Google Chrome, like any other application on Windows, Linux and OSX, can crash. Unfortunately (for most), since it has many different ways in which it can become corrupted, it can be difficult to fix. This tutorial is going to give an overview of how to ensure it works correctly.
The main issue for Google Chrome is corrupt files & settings.
The problem with this application in particular is that since it is so extensible (has the ability to install plugins etc), it just takes a damaged / incompatible file in any part of the system to cause a fatal crash. On top of this, a variety of other potential problems – from having core issues with its system permissions – to being unable to load up various important settings, can cause the application to stop working.
The way to fix the errors it may have is to first ensure you’re able to clean out any of the potential issues the application may have, and then work with Windows to fix any potential problems it has also. The steps to achieve this are as follows…
Step 1 – Re-Install Google Chrome
The most common reason why Chrome crashes is because it has a series of issues with its integration with Windows.
As mentioned, it is highly extensible which means it has a large number files which all need to work correctly. If just one of these files becomes damaged, Chrome will stop working.
To resolve this, the most effective way to fix the error is to simple re-install Chrome. This not only replaces any potentially damaged files, but updates the various Windows settings that are often the silent cause of errors/crashes.
To do this, you need to follow the steps here:
In Windows 7, click onto “Start > Control Panel > Add/Remove Programs”
In Windows 10, right-click “Start” > select “Apps and Features”
When either application management interface appears, scroll through and locate Google Chrome
Right-click and select “Uninstall”
This will process the uninstallation, after which you should restart your PC
Upon restart, your system will not have Chrome, so you’ll need to use Internet Explorer – or Edge if you’re using W10 – to download a new copy.
To do this, you should just load up the other browser, search for Google Chrome and let it download. Once downloaded, install it and then sign in with your Google account (if you have one).
Once you’ve signed in, all your old plugins / settings etc will load up. This should work, although if you have a faulty plugin, the crash may occur again.
If it does, you should continue to step 2.
Step 2 – Replace Missing Files
Another problem with Chrome is that it will often have a large number of files which simply become missing in Windows.
These missing files are lost because of incompatibility problems with other applications in the system, from the likes of Photoshop to Visual Studio often causing problems.
If you’re experiencing crashes with Chrome, and especially if an error appears, you will likely need to replace a number of files which may be causing problems on your system.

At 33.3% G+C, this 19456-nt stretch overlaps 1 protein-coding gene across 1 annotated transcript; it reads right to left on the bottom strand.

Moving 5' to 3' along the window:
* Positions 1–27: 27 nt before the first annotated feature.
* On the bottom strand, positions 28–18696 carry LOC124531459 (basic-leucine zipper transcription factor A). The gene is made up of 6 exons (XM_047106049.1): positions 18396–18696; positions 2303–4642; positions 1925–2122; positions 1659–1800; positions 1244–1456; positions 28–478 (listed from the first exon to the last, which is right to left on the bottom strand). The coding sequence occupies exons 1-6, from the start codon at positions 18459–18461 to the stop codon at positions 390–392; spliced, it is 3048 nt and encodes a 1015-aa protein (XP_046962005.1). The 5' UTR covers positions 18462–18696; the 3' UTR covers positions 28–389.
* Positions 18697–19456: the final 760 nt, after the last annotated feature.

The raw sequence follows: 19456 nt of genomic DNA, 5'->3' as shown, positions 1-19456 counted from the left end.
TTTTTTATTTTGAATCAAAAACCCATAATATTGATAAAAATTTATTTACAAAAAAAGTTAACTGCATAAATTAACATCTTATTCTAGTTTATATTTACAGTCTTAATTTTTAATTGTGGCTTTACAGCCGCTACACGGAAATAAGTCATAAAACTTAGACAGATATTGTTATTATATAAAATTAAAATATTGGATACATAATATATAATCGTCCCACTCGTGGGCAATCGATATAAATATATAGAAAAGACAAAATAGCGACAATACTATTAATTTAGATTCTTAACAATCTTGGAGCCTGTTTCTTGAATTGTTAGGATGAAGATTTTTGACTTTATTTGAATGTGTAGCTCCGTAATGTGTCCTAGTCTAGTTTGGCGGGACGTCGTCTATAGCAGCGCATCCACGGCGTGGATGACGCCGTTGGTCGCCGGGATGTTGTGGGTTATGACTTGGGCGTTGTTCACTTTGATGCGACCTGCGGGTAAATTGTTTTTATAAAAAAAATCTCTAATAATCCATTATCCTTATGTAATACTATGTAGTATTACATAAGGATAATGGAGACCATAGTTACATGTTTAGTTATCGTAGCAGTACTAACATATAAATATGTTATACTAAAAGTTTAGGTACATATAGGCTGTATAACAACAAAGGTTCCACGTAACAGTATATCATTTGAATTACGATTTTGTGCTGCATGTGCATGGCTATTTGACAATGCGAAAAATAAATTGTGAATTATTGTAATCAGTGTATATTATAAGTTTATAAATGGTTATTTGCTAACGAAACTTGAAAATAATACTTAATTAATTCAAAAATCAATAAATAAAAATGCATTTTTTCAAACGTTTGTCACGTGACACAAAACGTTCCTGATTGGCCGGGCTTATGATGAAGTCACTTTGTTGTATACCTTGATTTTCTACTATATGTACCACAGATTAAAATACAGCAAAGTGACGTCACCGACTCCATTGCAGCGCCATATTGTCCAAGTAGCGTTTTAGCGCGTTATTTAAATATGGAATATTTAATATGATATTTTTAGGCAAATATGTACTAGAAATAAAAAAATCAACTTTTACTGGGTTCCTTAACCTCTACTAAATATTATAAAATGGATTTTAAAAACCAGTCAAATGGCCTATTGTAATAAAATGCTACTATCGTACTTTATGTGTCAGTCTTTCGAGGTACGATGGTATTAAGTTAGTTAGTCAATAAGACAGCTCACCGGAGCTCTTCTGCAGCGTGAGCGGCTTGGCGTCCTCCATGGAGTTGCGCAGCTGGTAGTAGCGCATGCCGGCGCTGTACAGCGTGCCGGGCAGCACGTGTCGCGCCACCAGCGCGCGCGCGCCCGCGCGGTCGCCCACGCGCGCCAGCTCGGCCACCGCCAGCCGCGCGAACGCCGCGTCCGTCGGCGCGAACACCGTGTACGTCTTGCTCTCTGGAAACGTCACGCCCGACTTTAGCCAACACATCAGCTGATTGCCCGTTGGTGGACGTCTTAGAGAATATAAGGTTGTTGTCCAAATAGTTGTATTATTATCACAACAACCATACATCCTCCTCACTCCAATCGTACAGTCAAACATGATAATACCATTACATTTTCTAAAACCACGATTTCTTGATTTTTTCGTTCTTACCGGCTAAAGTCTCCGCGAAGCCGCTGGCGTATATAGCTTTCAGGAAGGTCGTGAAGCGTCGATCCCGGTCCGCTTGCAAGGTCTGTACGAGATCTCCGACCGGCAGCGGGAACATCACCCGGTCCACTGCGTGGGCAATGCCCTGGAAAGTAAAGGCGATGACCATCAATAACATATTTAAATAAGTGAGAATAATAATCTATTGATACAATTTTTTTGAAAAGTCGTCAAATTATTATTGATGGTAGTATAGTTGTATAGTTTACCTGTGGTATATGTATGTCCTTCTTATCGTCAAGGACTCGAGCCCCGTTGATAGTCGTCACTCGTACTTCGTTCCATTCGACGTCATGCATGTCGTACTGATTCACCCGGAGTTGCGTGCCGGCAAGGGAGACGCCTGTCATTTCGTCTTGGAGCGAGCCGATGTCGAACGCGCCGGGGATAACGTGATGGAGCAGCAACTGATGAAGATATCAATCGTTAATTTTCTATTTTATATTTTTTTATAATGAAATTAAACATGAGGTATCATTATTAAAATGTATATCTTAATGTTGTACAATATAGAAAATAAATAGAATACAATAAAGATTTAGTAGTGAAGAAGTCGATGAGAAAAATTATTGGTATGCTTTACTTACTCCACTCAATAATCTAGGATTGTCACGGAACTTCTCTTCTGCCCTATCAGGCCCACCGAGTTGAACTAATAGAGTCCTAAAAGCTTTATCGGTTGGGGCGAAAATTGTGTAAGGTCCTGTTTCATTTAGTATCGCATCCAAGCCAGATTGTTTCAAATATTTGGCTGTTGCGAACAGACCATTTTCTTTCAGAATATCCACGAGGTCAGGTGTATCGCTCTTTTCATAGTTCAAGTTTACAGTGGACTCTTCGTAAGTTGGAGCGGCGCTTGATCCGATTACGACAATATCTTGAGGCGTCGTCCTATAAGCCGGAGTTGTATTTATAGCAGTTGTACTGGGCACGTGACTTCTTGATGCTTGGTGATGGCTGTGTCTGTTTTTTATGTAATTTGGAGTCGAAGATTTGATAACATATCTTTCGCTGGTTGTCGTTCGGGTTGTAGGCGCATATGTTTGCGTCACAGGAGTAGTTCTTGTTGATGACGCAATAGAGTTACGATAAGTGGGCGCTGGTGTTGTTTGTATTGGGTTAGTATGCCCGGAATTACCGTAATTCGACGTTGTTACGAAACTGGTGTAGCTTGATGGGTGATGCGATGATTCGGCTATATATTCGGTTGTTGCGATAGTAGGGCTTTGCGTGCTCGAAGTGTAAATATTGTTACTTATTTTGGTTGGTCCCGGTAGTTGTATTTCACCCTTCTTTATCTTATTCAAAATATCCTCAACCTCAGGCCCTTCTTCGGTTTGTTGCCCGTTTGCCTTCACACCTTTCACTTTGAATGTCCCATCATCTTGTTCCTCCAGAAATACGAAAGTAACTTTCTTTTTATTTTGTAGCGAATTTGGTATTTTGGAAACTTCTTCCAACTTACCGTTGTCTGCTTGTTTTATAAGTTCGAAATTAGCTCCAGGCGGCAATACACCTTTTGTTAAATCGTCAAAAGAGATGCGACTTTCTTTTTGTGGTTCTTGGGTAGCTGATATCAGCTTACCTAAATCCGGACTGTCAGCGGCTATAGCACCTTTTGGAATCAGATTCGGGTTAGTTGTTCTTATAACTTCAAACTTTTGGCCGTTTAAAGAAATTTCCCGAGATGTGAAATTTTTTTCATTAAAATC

To do this, you can follow the steps outlined here:
Click onto “Start”
Select “Computer” (Windows 7), “File Explorer” (Windows 8/10)
Browse to C:/Program Files (x86)/Google/Chrome
Look at any DLL files and search for them online
If there are any missing ones, you need to download them from the Internet and then place them into that folder
After doing this, restart your system and see if Chrome works again
This process might seem a little far-fetched but it’s very important.
One of the major problems for Chrome is that your system will basically be unable to load particular files that are required to get it working. If this is the case, you need to ensure that your system has all the files necessary.
Step 3 – Close Antivirus
The next, and actually somewhat successful, step is to close any antivirus applications running on your system.
One of the most common causes of problems for Windows is over-zealous antivirus tools blocking access to other apps.This happens particularly badly with Chrome because it is constantly connected to the Internet.
To resolve this, you may wish to close any antivirus application that you have running on your PC. As a warning, this will leave your system temporarily exposed to viruses – but this should not be a problem for a short duration:
Move the mouse down to the bottom right hand side of the taskbar
In the “icon tray” select the antivirus icon
Right-click on the icon with your mouse
Select an option which says “Pause” (or the equivalent)
Select the shortest duration
One the system has been paused, you should then try loading up Chrome.
If there are no errors, it means that your antivirus is conflicting with the system, and thus will be leading to a number of potential conflicts inside Windows. If it still crashes, it means your computer has a deeper problem with the app, and you should re-enable your antivirus using the steps above.
Step 4 – Restart Your PC
Finally, you should try restarting your system.
You’ll be surprised at how often you can fix computing problems through a simple restart. This not only shuts down Windows correctly, but also makes sure that any applications you’re running get the ability to start up correctly when the system boots again.
One of the main problems for Windows is that it is often the case that the longer the system is left running, the slower it becomes as it corrupts all its files. This is one of the major causes of problems for Chrome.
To resolve this, you should click onto the “Start” button your system, select “Power” and then “Restart”. This will shut down your PC and power it back up. If, after this, the crashing still occurs in Chrome, you’ll want to then try ensuring that your system is fully up to date and that you don’t have any conflicting applications causing Chrome to become damaged.
Source by Richard Peck